RGS-IBG Annual International Conference 2016

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103 Antipode Lecture: Recomposing Urban Collective Life: On Operations and the Inoperable
Convenor(s) Andrew Kent (Antipode)
Chair(s) Tariq Jazeel (University College London, UK)
Timetable Wednesday 31 August 2016, Session 4 (16:50 - 18:30)
Session abstract How do lives reach each other, what do they want or need from all the different instantiations of living? How much do particular enactments of living really need to engage all those others taking place in the larger surrounds; how much do they simply need to know that specific ways of doing things are there, somewhere, without necessarily needing to interact with them? When interaction is necessary, how much has to be conceded and recalibrated? In cities where thousands upon thousands of things are going on simultaneously at any given time, how do particular lives know what it is exactly that is relevant to them, that poses serious implications for who they think they are or what they want to be? How far can inhabitants trace the impact of their own actions, and how far and to whom should any ethical obligations extend, and in what form? These are questions that are critical to the efforts undertaken by people residing in districts they largely constructed by themselves so as to now deal with dispossession and the disentanglement of long-honed collective operations. How do residents of the residual urban cores of Jakarta, and many other cities of the Southern latitudes, deal with the conundrums involved in attempts to update these operations in the midst of multiple forms of urban intervention, some of which are replete with opacities of uncertain potential and effect? Even if the more opaque interventions seem inoperable, never concretely realized, they nevertheless generate unanticipated impacts and frictions. Even the massive volume of projects and infrastructure that is realized sometimes ends up instigating futures far from that which was promised. The presentation considers what might be taking place at the tension-filled, disruptive interfaces between varying logics and forces of spatial transformation and updated operations of autoconstruction.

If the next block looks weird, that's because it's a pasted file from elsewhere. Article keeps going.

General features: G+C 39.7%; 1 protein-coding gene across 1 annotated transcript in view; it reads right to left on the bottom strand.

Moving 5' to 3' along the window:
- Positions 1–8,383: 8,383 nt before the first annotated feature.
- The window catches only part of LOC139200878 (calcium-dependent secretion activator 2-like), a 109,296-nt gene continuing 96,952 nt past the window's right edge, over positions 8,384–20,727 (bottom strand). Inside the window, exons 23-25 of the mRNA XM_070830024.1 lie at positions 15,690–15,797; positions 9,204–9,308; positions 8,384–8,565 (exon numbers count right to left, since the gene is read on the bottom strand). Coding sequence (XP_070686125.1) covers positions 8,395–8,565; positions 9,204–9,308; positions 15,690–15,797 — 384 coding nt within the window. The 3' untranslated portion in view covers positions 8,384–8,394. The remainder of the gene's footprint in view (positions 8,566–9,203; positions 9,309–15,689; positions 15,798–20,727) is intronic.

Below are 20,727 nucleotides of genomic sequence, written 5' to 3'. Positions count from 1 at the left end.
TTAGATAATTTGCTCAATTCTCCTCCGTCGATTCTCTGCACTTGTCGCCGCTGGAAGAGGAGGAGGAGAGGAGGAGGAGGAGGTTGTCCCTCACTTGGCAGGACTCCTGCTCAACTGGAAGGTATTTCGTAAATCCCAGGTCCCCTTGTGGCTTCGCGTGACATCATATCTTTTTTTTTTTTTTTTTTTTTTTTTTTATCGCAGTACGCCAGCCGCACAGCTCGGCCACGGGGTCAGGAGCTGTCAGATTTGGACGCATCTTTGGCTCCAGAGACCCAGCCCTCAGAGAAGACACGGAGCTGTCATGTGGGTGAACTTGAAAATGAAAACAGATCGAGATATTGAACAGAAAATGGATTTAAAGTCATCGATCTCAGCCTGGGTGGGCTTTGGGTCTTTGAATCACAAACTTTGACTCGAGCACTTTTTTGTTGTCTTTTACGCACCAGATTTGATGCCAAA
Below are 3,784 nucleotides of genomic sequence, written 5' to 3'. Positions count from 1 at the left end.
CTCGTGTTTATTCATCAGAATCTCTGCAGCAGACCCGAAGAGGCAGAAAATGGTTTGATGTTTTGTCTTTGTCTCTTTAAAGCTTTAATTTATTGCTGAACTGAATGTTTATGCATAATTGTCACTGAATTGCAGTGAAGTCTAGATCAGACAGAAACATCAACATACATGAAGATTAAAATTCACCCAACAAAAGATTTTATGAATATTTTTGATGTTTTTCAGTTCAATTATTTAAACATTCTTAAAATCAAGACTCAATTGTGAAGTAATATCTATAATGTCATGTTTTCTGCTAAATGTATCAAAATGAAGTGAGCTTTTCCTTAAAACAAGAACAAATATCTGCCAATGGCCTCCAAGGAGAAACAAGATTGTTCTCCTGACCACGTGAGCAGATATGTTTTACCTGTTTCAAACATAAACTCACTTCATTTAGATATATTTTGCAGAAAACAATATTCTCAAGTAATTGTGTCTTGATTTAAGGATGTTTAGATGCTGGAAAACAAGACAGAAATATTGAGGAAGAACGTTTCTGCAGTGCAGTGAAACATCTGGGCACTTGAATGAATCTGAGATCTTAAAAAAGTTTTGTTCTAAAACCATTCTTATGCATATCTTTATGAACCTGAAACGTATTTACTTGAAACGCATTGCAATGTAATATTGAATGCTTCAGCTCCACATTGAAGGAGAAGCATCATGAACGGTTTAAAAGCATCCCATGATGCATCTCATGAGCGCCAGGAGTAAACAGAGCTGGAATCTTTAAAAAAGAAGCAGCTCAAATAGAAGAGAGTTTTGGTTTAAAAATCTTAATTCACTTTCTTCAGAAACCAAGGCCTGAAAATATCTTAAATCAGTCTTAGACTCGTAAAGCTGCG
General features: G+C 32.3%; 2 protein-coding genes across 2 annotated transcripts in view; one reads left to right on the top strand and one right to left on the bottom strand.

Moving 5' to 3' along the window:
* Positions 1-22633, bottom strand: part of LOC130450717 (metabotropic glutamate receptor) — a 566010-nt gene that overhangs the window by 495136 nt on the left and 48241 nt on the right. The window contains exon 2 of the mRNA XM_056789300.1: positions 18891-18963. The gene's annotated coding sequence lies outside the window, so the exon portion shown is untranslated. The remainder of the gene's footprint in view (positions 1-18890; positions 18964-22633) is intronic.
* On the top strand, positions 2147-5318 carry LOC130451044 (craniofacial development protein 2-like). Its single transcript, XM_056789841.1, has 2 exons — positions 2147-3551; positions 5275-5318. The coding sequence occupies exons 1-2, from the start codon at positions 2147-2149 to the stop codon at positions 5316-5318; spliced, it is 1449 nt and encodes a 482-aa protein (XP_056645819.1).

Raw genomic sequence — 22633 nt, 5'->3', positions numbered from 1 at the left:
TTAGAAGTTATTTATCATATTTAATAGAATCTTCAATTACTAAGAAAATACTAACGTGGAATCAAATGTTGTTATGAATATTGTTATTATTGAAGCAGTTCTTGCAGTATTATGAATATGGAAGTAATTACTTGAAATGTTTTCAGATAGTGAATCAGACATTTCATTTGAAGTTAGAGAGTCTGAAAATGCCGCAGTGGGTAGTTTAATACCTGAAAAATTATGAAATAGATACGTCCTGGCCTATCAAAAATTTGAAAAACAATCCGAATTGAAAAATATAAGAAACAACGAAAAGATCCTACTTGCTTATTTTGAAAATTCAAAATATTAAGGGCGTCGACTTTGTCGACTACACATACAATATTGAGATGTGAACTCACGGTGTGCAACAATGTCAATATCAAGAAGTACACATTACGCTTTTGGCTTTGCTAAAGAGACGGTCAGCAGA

Contact the conference organisers to request a change to session or paper details: AC2016@rgs.org
Recomposing Urban Collective Life: On Operations and the Inoperable
AbdouMaliq Simone (Max Planck Institute for the Study of Religious and Ethnic Diversity, Germany)
How do lives reach each other, what do they want or need from all the different instantiations of living? How much do particular enactments of living really need to engage all those others taking place in the larger surrounds; how much do they simply need to know that specific ways of doing things are there, somewhere, without necessarily needing to interact with them? When interaction is necessary, how much has to be conceded and recalibrated? In cities where thousands upon thousands of things are going on simultaneously at any given time, how do particular lives know what it is exactly that is relevant to them, that poses serious implications for who they think they are or what they want to be? How far can inhabitants trace the impact of their own actions, and how far and to whom should any ethical obligations extend, and in what form? These are questions that are critical to the efforts undertaken by people residing in districts they largely constructed by themselves so as to now deal with dispossession and the disentanglement of long-honed collective operations. How do residents of the residual urban cores of Jakarta, and many other cities of the Southern latitudes, deal with the conundrums involved in attempts to update these operations in the midst of multiple forms of urban intervention, some of which are replete with opacities of uncertain potential and effect? Even if the more opaque interventions seem inoperable, never concretely realized, they nevertheless generate unanticipated impacts and frictions. Even the massive volume of projects and infrastructure that is realized sometimes ends up instigating futures far from that which was promised. The presentation considers what might be taking place at the tension-filled, disruptive interfaces between varying logics and forces of spatial transformation and updated operations of autoconstruction.